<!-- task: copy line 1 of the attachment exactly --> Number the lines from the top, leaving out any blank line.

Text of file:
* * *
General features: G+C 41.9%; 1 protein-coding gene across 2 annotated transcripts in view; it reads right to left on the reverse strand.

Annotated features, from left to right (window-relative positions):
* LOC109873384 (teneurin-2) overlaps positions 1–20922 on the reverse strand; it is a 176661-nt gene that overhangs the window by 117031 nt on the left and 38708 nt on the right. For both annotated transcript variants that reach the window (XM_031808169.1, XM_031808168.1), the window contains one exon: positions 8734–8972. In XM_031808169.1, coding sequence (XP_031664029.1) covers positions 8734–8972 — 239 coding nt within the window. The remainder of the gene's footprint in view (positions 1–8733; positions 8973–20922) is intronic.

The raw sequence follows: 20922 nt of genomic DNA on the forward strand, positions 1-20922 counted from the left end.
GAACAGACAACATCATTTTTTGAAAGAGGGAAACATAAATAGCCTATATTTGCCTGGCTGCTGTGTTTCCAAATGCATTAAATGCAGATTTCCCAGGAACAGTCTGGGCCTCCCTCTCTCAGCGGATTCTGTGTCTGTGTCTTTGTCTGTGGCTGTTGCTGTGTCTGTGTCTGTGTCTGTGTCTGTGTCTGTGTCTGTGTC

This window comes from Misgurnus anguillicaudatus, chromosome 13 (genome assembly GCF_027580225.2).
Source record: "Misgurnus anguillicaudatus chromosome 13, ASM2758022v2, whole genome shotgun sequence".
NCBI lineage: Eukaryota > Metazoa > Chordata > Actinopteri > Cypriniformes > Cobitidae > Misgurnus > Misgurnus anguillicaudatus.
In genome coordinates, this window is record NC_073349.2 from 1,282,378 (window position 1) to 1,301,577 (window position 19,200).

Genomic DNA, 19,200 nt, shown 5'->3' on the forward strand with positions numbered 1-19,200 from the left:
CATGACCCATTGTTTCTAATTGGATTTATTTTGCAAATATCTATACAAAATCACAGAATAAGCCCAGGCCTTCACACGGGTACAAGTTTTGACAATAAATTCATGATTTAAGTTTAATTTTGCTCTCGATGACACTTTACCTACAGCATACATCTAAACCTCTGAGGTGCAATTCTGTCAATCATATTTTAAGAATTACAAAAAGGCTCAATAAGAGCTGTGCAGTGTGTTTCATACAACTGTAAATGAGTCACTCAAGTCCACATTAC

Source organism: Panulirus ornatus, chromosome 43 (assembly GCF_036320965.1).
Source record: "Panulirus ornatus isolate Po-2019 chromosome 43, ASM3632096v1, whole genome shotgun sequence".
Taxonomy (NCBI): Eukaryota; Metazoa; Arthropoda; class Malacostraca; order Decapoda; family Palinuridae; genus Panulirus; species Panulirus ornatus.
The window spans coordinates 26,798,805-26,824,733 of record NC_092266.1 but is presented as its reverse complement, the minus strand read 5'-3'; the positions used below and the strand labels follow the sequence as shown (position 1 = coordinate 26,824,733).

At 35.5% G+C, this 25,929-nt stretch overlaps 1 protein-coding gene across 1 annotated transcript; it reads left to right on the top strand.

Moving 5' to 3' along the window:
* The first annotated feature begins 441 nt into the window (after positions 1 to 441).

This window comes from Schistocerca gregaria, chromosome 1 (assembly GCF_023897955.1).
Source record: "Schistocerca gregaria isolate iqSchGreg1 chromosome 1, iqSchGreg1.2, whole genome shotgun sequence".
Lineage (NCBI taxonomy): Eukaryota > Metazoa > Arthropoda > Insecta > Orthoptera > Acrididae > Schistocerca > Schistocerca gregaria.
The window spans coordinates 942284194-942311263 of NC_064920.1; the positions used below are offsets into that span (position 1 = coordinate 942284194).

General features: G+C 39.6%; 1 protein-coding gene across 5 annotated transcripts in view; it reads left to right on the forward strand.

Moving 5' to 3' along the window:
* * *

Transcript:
General features: G+C 41.9%; 1 protein-coding gene across 2 annotated transcripts in view; it reads right to left on the reverse strand.